Tuesday, 25 April 2017

Drawing and writing together: pushing my boundaries

Shocking mess at my desk.
I started my occasional blog on developing visual methods in research and teaching as a way of documenting my own process of grappling with developing my artistic-academic practice. It gives me an opportunity to connect up thinking about how I can know things, my perspectives on subjects and how I develop and use visual methods in a coherent way. This is important for me, as my fields of teaching and research (e.g. children, young people and families, service design and evaluation, leadership and organisation) are ones, like others, that benefit from the application of visual methods but deserve more than decoration or illustration in the traditional sense. So - I am here to push myself both in my teaching, research and writing activities. Below are a couple of examples: firstly from teaching, then from a writing project in progress. They are not perfect, but that's not the point.

I started this academic year with a personal commitment to increase the use of drawing in my teaching practice, which I have done (and loved). The images below are from a module I have taught with a colleague on social policy for children, families and communities. As someone who has studied social policy and public administration, I know this can be a dry subject if simply considered as a body of knowledge to be transmitted, so the challenge for me has been to use drawing to stimulate the imagination, disrupt thinking and to provide spaces for thinking and and questioning. I have done this with a fairly loud voice in my head saying "stop playing about on the edges", as I have introduced imaginary machines that make social policy, or birds that get involved in family life. I know, it sounds a bit crackers. The thing is, I have found from student evaluation that drawing has enabled some of my students to find new 'ways in' to this topic. This new sort of access has also helped them to explore and navigate in new ways, but I have more to do to document this which will be exciting.

An education / schooling "machine" 

Family intervention birds.

Three point perspective 'community' with contrasting elements.














On the writing front, I'm also working with a colleague who is a cultural geographer and fellow childhood person to develop a way of thinking and writing together. This is new territory for me, which I can tell because I spend my time thinking (again) "is this properly academic?" "am I wasting my time?" "shouldn't I be doing this the other way round?" and so on. In the end, I have realised that this process of exploration and adventure will result in learning, and I will be a better writer and illustrator because of it. After some initial conversations, I've made drawing my starting point, which has been a challenge, as I'm normally thinking about what the issue is, what contribution I offer and what impact it has had to please reviewers and readers to please a more (social) scientific audience. I am more than sure the process of writing and then peer review will develop clarity and rigour, but I'm starting a conversation (which includes visuals) with my co-author. Examples from the early part of the process are below.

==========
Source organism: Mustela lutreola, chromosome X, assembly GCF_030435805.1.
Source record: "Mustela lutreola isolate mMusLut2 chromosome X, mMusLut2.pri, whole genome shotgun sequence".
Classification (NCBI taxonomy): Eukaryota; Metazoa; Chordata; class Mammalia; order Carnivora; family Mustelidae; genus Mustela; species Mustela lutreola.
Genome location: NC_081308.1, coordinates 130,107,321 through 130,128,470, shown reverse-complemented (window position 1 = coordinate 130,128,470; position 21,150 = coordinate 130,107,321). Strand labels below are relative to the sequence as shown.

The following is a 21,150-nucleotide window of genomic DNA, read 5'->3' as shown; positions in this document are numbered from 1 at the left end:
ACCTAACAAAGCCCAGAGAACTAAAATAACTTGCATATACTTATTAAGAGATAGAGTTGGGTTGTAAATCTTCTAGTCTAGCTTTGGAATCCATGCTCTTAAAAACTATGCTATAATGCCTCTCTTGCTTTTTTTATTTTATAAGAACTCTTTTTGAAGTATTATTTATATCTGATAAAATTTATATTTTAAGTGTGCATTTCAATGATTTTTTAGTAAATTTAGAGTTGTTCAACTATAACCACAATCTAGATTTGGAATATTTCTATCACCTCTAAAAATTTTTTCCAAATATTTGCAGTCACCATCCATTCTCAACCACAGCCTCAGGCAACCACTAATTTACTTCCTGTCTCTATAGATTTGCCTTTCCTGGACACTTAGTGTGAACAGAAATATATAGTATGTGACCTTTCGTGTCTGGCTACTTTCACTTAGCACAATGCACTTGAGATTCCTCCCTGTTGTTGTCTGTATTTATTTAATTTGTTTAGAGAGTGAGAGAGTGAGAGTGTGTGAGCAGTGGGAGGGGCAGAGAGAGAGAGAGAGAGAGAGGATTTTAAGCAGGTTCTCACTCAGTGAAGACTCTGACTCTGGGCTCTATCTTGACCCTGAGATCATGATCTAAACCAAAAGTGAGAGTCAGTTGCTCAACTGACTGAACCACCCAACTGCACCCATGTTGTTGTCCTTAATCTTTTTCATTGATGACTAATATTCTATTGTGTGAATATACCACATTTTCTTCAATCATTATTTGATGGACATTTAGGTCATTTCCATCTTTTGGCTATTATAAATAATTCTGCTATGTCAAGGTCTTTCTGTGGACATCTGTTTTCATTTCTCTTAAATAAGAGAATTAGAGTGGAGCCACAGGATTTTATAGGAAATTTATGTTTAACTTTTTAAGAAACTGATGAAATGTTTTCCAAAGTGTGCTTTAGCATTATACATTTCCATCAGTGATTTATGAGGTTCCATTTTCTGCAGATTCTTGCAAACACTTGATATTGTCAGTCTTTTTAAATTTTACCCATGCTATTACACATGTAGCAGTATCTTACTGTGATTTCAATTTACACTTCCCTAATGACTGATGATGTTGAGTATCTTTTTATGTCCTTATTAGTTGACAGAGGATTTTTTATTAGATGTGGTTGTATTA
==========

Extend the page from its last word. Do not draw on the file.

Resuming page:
Sketching elements that will eventually feature in a image-text article.




In this process, we are imagining a composite image which will also be deconstructed and used with text (sort of) in a way inspired (but not copying) a graphic novel format. I'm taking some of Deleuze's ideas I've previously blogged about (stacking, mapping, folding etc.) and applied them to early childhood education practice. I have found the process of sketching multiple versions has been helpful, and has caused me to think about relationships between elements and "arguments" in new ways. We will be discussing how text will interact with the images.








An early composite image featuring the elements previously sketched. 
This is an early version of a composite image I have produced with a graphics tablet which may start or end the article. The time spent drawing and revising has given me space to consider and reflect on the topic in a way which writing alone does not tend to do. It's helped me avoid some of the early editing and self-censorship that can sabotage my writing projects, so that has been helpful.

Creating elements as artifacts to support writing collaboration.
I am developing new ways of collaborating for academic publication which are helpful for me. In addition to having a shared Google document with my co-writer, I am also in the process of creating a series of visual artifacts (in this case, the six 'elements' of the composite image above) which we can use to configure a visual and textual narrative. I am also finding that adding in ideas and themes as text boxes to imagine possibilities helps, and the test will be when I meet up with my co-writer and we see how they make a difference to the writing process.

I will continue to think about what all of this means for the sorts of journals and special editions I submit to, as I think I need to continue to be really clear about what 'counts' as valuable, useful and clear to audiences. As I become even clearer about my artistic-academic practice and identity, that will help, so here's to that journey.